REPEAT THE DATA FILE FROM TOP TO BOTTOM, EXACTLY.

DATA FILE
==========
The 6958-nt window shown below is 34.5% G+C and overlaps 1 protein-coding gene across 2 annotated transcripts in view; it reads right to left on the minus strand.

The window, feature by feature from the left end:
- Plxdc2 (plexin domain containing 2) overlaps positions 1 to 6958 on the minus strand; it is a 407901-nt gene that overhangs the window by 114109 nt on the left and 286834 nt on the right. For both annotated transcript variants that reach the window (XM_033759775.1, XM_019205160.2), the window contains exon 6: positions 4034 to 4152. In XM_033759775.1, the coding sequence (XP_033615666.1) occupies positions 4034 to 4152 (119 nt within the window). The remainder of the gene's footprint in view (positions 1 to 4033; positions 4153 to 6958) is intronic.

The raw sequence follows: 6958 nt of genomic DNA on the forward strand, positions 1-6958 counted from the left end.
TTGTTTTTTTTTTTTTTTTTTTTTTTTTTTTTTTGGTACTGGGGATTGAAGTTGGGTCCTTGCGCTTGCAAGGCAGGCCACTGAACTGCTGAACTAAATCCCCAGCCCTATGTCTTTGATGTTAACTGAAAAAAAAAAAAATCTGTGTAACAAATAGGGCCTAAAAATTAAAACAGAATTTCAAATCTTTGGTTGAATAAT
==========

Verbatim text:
The 6958-nt window shown below is 34.5% G+C and overlaps 1 protein-coding gene across 2 annotated transcripts in view; it reads right to left on the minus strand.

The window, feature by feature from the left end:
- Plxdc2 (plexin domain containing 2) overlaps positions 1 to 6958 on the minus strand; it is a 407901-nt gene that overhangs the window by 114109 nt on the left and 286834 nt on the right. For both annotated transcript variants that reach the window (XM_033759775.1, XM_019205160.2), the window contains exon 6: positions 4034 to 4152. In XM_033759775.1, the coding sequence (XP_033615666.1) occupies positions 4034 to 4152 (119 nt within the window). The remainder of the gene's footprint in view (positions 1 to 4033; positions 4153 to 6958) is intronic.

The raw sequence follows: 6958 nt of genomic DNA on the forward strand, positions 1-6958 counted from the left end.
TTGTTTTTTTTTTTTTTTTTTTTTTTTTTTTTTTGGTACTGGGGATTGAAGTTGGGTCCTTGCGCTTGCAAGGCAGGCCACTGAACTGCTGAACTAAATCCCCAGCCCTATGTCTTTGATGTTAACTGAAAAAAAAAAAAATCTGTGTAACAAATAGGGCCTAAAAATTAAAACAGAATTTCAAATCTTTGGTTGAATAAT